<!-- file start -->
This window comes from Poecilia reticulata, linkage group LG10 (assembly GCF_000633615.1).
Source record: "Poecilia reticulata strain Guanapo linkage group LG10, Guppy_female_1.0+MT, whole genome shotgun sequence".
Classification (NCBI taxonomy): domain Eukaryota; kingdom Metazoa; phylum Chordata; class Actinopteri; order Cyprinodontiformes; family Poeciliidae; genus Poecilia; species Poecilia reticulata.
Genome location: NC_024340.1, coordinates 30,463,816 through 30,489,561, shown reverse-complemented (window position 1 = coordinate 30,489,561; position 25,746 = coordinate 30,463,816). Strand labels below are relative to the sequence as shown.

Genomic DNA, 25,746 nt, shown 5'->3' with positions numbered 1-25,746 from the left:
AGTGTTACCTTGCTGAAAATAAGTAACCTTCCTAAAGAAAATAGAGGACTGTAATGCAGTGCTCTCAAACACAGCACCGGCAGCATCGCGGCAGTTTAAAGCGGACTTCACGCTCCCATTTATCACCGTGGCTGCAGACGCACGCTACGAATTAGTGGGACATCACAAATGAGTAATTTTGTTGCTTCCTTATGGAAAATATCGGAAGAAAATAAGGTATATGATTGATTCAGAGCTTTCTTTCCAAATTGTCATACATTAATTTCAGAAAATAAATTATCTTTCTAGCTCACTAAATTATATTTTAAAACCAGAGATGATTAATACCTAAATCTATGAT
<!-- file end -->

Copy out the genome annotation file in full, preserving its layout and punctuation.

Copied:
This window comes from Poecilia reticulata, linkage group LG10 (assembly GCF_000633615.1).
Source record: "Poecilia reticulata strain Guanapo linkage group LG10, Guppy_female_1.0+MT, whole genome shotgun sequence".
Classification (NCBI taxonomy): domain Eukaryota; kingdom Metazoa; phylum Chordata; class Actinopteri; order Cyprinodontiformes; family Poeciliidae; genus Poecilia; species Poecilia reticulata.
Genome location: NC_024340.1, coordinates 30,463,816 through 30,489,561, shown reverse-complemented (window position 1 = coordinate 30,489,561; position 25,746 = coordinate 30,463,816). Strand labels below are relative to the sequence as shown.

Genomic DNA, 25,746 nt, shown 5'->3' with positions numbered 1-25,746 from the left:
AGTGTTACCTTGCTGAAAATAAGTAACCTTCCTAAAGAAAATAGAGGACTGTAATGCAGTGCTCTCAAACACAGCACCGGCAGCATCGCGGCAGTTTAAAGCGGACTTCACGCTCCCATTTATCACCGTGGCTGCAGACGCACGCTACGAATTAGTGGGACATCACAAATGAGTAATTTTGTTGCTTCCTTATGGAAAATATCGGAAGAAAATAAGGTATATGATTGATTCAGAGCTTTCTTTCCAAATTGTCATACATTAATTTCAGAAAATAAATTATCTTTCTAGCTCACTAAATTATATTTTAAAACCAGAGATGATTAATACCTAAATCTATGAT